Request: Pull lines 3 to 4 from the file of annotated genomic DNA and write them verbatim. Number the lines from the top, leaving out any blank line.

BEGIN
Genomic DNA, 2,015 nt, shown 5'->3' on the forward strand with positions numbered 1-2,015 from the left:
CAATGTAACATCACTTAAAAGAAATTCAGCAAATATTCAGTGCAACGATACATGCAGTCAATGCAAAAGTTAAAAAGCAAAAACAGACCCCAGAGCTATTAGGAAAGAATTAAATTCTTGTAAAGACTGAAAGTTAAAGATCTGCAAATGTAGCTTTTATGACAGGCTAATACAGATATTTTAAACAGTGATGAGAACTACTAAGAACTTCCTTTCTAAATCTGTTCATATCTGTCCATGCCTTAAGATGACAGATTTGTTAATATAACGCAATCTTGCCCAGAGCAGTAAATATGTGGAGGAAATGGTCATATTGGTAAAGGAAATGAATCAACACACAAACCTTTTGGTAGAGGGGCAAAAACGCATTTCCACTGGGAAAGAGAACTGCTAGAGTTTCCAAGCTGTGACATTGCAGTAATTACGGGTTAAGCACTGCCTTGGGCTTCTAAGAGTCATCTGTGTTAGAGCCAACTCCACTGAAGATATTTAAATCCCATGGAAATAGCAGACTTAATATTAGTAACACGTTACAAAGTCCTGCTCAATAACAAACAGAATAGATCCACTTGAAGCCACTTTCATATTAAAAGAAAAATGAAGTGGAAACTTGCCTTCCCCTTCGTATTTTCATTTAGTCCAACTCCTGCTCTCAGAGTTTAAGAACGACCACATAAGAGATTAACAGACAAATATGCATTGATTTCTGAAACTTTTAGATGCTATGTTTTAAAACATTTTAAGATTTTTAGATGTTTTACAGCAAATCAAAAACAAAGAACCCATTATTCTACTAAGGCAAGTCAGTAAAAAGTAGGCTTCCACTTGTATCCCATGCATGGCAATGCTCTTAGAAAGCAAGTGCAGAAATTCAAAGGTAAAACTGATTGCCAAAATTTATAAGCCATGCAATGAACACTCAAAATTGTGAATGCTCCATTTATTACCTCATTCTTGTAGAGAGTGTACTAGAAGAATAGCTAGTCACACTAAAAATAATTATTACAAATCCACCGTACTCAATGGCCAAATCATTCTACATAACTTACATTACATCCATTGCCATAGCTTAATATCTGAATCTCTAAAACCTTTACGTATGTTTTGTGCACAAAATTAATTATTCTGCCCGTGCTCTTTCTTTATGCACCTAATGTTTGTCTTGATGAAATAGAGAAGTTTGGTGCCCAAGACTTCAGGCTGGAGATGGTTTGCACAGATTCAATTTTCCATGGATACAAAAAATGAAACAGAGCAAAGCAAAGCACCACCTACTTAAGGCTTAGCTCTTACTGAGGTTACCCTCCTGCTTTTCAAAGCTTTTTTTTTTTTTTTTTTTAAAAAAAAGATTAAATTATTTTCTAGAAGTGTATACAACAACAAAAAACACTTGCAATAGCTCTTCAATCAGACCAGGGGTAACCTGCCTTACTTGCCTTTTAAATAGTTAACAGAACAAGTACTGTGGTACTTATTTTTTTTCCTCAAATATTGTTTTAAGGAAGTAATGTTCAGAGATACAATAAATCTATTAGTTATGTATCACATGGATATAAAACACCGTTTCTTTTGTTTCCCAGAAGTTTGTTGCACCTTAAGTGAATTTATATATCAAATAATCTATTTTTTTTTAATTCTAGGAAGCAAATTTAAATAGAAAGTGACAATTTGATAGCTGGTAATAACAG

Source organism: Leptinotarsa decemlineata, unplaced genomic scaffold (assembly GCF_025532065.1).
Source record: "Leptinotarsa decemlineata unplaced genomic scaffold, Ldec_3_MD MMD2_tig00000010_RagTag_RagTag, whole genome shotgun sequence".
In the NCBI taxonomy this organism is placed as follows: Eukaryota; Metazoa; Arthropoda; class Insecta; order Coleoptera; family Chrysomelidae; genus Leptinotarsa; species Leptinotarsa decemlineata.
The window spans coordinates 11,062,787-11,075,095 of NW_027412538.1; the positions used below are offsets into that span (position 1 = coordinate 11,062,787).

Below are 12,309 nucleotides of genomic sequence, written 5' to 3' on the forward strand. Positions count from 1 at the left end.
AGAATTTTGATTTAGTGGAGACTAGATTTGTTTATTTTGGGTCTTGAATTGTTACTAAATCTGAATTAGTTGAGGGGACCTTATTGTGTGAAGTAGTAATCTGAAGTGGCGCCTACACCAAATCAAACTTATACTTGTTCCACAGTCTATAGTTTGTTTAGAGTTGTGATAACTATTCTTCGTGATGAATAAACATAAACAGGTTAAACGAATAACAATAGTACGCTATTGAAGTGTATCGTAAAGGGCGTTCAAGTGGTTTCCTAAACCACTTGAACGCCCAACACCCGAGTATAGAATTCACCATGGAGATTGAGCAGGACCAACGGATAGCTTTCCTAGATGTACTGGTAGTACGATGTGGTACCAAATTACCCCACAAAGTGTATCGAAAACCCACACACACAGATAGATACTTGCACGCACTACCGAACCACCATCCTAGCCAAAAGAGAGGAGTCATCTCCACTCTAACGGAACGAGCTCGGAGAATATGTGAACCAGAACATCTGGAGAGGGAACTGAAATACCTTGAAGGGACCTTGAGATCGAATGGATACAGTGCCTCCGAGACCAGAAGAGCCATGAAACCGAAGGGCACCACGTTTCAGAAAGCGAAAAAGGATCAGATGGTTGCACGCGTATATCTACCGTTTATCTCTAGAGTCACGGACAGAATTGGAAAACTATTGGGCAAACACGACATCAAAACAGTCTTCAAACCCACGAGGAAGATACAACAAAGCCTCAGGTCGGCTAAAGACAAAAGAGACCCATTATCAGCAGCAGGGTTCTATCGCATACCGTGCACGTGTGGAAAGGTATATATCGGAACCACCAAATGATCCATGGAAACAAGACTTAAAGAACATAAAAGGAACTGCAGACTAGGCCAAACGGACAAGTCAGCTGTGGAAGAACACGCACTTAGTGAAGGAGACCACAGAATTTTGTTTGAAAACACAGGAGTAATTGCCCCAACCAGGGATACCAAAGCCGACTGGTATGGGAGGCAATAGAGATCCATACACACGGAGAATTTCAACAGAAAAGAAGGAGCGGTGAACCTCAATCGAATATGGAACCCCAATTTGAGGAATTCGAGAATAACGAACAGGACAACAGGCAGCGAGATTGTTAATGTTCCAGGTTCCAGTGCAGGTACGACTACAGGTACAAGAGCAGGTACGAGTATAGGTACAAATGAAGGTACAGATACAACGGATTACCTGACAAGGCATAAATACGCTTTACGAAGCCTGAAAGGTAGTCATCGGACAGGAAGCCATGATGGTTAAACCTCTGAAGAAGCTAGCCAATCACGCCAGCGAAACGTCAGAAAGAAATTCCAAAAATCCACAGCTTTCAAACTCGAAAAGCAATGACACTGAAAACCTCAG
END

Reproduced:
Source organism: Leptinotarsa decemlineata, unplaced genomic scaffold (assembly GCF_025532065.1).
Source record: "Leptinotarsa decemlineata unplaced genomic scaffold, Ldec_3_MD MMD2_tig00000010_RagTag_RagTag, whole genome shotgun sequence".